Policy 2.9.6: Email Management

Effective date: March 1, 2013
Responsibility: Vice-President, Legal Services, General Counsel and Corporate Secretary


It is the responsibility of all employees to safeguard emails that are “Business Records” by transferring them into the Livelink repository for storage as soon as practicable in order to avert their untimely destruction and to enable subsequent management via the Electronic Document and Records Management System (EDRMS).


This Policy applies to all CBC/Radio-Canada employees.


Business Records – including emails that are or contain Business Records – are stored in Livelink so that EDRMS can then be used to apply appropriate classification, retention and disposal procedures.

Employees may keep “transitory emails” in their email accounts for a period not exceeding one year following the emails’ receipt or creation. Effective January 1, 2015, the email system will automatically purge any emails in the users’ email accounts that are more than one year old.

If there is an Access to Information Request or a litigation, emails, like any other document, whether they are business or transitory records, must be retained (by transferring them into Livelink) until advised otherwise by the Access to Information Office or Legal Services.


The Corporate Secretariat is responsible for the interpretation and application of this policy.


This is the first iteration of this policy.


2.5.1 - Corporate Information Technology (IT) Security and Employee Use of IT Assets
2.9.1 - Records and Information Management
2.9.2 - Personal Information and Privacy Protection
2.9.5 - Access to Information


Emails that are or contain “Business Records” (i.e., emails that are material to a business decision or action) must be transferred into the Livelink repository for storage. CBC/Radio-Canada’s Electronic Document and Records Management System (EDRMS) will then be used to apply appropriate classification, retention and disposal procedures.


Business Records: Records that are created or acquired, regardless of their medium, because they enable and document decision-making in support of programs, services and ongoing operations, and support departmental reporting, performance and accountability requirements. Examples of Business Records include:

  • transactions: orders, receipts, requests, confirmation
  • interactions between clients, vendors, partners, or other departments and agencies
  • planning documents: budgets, forecasts, work plans, blueprints, schematics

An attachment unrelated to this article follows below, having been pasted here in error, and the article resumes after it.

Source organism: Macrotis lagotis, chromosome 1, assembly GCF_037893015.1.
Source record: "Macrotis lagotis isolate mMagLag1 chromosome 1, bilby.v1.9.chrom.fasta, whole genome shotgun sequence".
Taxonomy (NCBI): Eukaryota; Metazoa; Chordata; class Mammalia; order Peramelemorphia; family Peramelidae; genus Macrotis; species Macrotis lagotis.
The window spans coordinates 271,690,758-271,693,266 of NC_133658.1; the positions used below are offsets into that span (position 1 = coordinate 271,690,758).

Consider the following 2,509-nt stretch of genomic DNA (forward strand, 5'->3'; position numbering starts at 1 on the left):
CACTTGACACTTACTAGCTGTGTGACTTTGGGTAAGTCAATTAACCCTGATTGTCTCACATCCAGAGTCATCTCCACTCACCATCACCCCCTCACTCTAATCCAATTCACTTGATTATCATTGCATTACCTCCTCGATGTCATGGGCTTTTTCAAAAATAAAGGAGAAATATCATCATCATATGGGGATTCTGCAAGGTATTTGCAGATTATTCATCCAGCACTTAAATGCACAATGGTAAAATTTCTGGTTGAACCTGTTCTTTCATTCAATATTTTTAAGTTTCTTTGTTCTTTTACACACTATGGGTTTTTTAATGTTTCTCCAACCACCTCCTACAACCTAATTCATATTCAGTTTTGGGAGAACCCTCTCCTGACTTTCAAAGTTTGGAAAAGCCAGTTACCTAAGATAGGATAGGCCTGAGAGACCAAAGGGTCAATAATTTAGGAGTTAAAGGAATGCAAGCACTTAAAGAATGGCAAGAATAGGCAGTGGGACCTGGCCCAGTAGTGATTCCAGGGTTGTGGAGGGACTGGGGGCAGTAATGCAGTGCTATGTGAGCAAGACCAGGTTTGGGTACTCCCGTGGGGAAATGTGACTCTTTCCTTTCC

• reports, policy, briefing notes, memoranda, or other papers supporting business activities-all significant versions (including those that were circulated for comment or that contain comments related to the substance of the content and provide evidence of the document's evolution), the final product, distribution information
  • meeting documents: agendas, official minutes, records of decision
  • committee documents: terms of reference, list of members
  • client records: applications, evaluations, emails, assessments, and so on;
  • records of discussions, deliberations, or any situation related to any of the above that further documents the decisions made along with the logic used

Transitory Records: Records of a temporary nature, regardless of their medium, which are required for a short time to ensure the completion of a routine action. They do not document the initiation or conduct of CBC/Radio-Canada's business and are not needed for statutory, legal, fiscal, administrative, operational or archival purposes. Transitory records do not set policy; establish guidelines or procedures; document core functions or activities of the corporation; require official action or have any documentary, archival or evidential value. Examples of Transitory Records include:

  • working drafts of no particular significance that were never formally circulated
  • annotated drafts where annotations become part of a subsequent version and do not provide evidence of decisions related to the evolution of the final document
  • a copy of a document kept for ease of reference or convenience only
  • data that has been extracted from an existing business record
  • casual communications such as invitations to meetings or lunch

Email Management Process

The following diagram illustrates the required process for handling emails.

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